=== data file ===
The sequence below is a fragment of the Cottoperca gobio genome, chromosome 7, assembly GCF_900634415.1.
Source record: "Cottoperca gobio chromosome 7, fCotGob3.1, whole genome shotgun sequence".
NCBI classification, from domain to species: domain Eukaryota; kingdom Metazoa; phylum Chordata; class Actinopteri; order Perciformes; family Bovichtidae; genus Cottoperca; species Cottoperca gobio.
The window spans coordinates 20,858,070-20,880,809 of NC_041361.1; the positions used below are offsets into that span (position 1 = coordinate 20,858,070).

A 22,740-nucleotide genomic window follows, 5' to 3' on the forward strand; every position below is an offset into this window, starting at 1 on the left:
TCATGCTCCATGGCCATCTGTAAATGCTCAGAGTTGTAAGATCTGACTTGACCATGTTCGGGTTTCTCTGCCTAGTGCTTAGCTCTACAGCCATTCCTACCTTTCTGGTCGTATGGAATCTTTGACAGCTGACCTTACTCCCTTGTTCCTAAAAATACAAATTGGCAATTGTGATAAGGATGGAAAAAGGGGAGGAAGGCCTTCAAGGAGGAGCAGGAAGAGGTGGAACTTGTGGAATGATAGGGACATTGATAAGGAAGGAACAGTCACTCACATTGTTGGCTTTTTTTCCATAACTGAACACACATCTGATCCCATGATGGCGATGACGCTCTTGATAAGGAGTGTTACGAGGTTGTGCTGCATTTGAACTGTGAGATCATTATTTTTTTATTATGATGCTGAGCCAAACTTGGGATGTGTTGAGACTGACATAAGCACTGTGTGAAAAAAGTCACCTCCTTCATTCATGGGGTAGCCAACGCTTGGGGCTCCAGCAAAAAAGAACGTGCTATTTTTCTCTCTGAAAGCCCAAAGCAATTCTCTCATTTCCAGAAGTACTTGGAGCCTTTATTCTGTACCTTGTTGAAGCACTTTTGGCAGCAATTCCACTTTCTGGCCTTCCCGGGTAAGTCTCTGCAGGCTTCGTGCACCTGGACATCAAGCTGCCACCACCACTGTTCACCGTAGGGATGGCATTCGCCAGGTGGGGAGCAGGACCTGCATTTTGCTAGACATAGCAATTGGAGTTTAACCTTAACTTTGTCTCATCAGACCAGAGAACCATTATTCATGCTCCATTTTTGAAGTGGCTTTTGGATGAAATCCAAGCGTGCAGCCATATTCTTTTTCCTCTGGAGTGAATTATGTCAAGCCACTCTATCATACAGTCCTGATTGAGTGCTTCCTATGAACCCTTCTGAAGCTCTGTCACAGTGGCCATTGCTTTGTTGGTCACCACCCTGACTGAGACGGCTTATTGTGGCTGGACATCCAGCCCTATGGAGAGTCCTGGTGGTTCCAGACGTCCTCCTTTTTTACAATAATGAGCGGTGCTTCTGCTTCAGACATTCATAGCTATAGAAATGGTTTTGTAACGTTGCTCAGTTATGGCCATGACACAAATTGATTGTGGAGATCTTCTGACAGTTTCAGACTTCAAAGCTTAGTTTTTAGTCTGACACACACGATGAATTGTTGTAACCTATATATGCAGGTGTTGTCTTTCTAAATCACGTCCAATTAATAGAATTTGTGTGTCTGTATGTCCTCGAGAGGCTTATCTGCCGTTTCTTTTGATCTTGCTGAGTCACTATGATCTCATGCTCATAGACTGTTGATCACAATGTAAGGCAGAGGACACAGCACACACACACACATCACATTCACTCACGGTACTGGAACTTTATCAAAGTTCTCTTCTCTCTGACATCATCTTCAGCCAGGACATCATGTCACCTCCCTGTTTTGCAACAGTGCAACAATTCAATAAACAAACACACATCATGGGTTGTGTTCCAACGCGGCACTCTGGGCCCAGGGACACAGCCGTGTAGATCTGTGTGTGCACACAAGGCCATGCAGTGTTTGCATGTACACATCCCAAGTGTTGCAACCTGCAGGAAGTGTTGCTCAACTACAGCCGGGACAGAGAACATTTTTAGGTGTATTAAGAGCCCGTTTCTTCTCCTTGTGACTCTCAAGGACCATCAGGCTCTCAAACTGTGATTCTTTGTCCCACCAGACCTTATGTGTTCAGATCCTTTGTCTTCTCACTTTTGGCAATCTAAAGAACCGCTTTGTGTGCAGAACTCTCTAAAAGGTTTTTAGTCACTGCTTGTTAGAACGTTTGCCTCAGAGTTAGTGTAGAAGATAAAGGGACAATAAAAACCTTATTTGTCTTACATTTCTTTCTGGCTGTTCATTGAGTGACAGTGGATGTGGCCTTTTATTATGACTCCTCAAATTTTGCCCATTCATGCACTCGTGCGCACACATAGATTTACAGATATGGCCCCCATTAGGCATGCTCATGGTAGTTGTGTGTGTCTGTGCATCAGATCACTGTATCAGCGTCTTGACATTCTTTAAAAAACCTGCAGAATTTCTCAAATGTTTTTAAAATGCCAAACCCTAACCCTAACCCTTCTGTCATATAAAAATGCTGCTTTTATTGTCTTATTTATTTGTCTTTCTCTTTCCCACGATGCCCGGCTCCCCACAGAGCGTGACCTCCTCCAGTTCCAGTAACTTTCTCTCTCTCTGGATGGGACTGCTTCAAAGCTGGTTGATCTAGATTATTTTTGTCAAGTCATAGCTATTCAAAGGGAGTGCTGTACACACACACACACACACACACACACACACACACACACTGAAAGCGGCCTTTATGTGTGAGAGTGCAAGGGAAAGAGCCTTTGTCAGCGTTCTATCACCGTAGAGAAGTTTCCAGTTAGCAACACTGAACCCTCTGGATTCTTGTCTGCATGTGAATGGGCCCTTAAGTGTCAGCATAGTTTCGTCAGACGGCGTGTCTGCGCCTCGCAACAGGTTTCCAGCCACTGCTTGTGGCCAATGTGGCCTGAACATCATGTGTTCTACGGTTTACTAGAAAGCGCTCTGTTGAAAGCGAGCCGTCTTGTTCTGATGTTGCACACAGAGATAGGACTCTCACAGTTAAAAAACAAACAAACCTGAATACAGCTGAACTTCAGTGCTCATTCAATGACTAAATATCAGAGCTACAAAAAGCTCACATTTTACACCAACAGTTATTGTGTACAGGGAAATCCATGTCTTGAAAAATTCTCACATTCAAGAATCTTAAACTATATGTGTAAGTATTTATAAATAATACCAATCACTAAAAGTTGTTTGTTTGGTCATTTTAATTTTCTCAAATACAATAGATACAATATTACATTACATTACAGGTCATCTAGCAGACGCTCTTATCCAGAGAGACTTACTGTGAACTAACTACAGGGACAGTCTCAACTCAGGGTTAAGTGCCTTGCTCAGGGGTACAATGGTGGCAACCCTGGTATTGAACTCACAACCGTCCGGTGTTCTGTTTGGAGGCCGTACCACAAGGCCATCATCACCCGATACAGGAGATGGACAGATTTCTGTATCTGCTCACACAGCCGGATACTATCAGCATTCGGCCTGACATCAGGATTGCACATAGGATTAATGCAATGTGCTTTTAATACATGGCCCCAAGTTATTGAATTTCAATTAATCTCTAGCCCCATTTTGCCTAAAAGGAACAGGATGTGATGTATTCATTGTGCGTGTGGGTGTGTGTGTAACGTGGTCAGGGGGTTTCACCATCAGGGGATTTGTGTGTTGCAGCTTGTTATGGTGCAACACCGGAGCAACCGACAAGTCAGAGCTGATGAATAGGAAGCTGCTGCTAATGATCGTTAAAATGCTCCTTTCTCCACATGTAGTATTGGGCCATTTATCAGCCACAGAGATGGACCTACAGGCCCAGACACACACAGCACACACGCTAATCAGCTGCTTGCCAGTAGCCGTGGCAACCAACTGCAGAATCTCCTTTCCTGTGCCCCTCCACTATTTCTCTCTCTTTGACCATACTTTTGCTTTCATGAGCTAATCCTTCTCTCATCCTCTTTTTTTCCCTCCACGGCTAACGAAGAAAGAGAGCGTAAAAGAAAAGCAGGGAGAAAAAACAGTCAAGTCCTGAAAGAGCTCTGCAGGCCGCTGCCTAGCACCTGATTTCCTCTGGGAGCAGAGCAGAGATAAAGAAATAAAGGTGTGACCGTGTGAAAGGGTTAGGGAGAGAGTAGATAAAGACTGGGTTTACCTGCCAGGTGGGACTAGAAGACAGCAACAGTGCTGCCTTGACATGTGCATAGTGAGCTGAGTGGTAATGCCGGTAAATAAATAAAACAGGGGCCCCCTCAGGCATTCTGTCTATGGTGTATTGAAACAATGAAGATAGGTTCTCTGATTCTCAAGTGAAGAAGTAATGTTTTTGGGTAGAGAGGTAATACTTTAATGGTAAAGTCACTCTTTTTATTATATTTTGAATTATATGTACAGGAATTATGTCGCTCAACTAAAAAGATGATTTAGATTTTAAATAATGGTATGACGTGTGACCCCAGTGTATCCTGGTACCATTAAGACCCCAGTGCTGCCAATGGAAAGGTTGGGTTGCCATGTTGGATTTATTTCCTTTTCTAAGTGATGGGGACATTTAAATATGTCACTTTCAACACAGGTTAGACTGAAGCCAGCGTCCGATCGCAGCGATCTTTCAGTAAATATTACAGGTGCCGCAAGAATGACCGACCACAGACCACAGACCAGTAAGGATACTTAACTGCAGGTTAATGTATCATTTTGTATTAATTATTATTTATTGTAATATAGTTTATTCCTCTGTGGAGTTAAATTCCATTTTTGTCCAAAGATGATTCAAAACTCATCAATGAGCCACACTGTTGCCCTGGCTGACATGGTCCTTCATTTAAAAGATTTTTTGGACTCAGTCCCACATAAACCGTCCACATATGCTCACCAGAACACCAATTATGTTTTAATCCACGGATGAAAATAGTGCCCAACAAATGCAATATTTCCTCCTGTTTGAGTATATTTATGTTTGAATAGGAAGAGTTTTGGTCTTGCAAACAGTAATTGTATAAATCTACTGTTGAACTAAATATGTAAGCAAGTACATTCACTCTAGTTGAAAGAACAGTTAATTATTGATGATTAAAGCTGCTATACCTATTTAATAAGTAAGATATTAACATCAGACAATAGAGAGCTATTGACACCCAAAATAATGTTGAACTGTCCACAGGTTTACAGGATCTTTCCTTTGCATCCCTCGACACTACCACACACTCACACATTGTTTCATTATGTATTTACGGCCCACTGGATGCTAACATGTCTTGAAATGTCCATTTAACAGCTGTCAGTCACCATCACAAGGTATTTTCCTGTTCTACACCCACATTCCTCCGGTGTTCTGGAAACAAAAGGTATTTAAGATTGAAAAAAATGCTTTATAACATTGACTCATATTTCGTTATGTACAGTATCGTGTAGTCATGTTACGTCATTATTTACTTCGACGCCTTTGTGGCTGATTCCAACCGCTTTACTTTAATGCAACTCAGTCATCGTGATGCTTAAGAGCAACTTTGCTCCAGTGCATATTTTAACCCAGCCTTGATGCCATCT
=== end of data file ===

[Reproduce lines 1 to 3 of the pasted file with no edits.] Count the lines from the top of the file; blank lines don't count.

The sequence below is a fragment of the Cottoperca gobio genome, chromosome 7, assembly GCF_900634415.1.
Source record: "Cottoperca gobio chromosome 7, fCotGob3.1, whole genome shotgun sequence".
NCBI classification, from domain to species: domain Eukaryota; kingdom Metazoa; phylum Chordata; class Actinopteri; order Perciformes; family Bovichtidae; genus Cottoperca; species Cottoperca gobio.